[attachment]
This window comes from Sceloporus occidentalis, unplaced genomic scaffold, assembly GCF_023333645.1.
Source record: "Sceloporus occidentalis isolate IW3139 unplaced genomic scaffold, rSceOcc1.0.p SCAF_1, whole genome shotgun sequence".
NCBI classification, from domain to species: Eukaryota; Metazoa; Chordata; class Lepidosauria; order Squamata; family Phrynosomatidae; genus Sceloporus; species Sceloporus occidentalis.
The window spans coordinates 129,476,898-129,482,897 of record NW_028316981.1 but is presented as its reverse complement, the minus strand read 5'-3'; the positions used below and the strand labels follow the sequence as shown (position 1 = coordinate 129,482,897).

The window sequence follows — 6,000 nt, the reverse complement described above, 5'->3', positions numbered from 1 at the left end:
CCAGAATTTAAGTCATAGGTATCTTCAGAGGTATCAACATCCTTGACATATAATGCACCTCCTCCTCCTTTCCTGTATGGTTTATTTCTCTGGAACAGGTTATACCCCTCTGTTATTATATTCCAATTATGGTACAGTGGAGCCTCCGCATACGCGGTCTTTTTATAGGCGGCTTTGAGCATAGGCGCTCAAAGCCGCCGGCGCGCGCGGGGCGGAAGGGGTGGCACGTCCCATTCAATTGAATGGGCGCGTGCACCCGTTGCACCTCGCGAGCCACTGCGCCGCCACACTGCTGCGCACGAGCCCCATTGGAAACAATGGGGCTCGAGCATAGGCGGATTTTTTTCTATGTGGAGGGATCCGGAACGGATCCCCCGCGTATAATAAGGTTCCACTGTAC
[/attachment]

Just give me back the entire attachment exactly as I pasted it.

This window comes from Sceloporus occidentalis, unplaced genomic scaffold, assembly GCF_023333645.1.
Source record: "Sceloporus occidentalis isolate IW3139 unplaced genomic scaffold, rSceOcc1.0.p SCAF_1, whole genome shotgun sequence".
NCBI classification, from domain to species: Eukaryota; Metazoa; Chordata; class Lepidosauria; order Squamata; family Phrynosomatidae; genus Sceloporus; species Sceloporus occidentalis.
The window spans coordinates 129,476,898-129,482,897 of record NW_028316981.1 but is presented as its reverse complement, the minus strand read 5'-3'; the positions used below and the strand labels follow the sequence as shown (position 1 = coordinate 129,482,897).

The window sequence follows — 6,000 nt, the reverse complement described above, 5'->3', positions numbered from 1 at the left end:
CCAGAATTTAAGTCATAGGTATCTTCAGAGGTATCAACATCCTTGACATATAATGCACCTCCTCCTCCTTTCCTGTATGGTTTATTTCTCTGGAACAGGTTATACCCCTCTGTTATTATATTCCAATTATGGTACAGTGGAGCCTCCGCATACGCGGTCTTTTTATAGGCGGCTTTGAGCATAGGCGCTCAAAGCCGCCGGCGCGCGCGGGGCGGAAGGGGTGGCACGTCCCATTCAATTGAATGGGCGCGTGCACCCGTTGCACCTCGCGAGCCACTGCGCCGCCACACTGCTGCGCACGAGCCCCATTGGAAACAATGGGGCTCGAGCATAGGCGGATTTTTTTCTATGTGGAGGGATCCGGAACGGATCCCCCGCGTATAATAAGGTTCCACTGTAC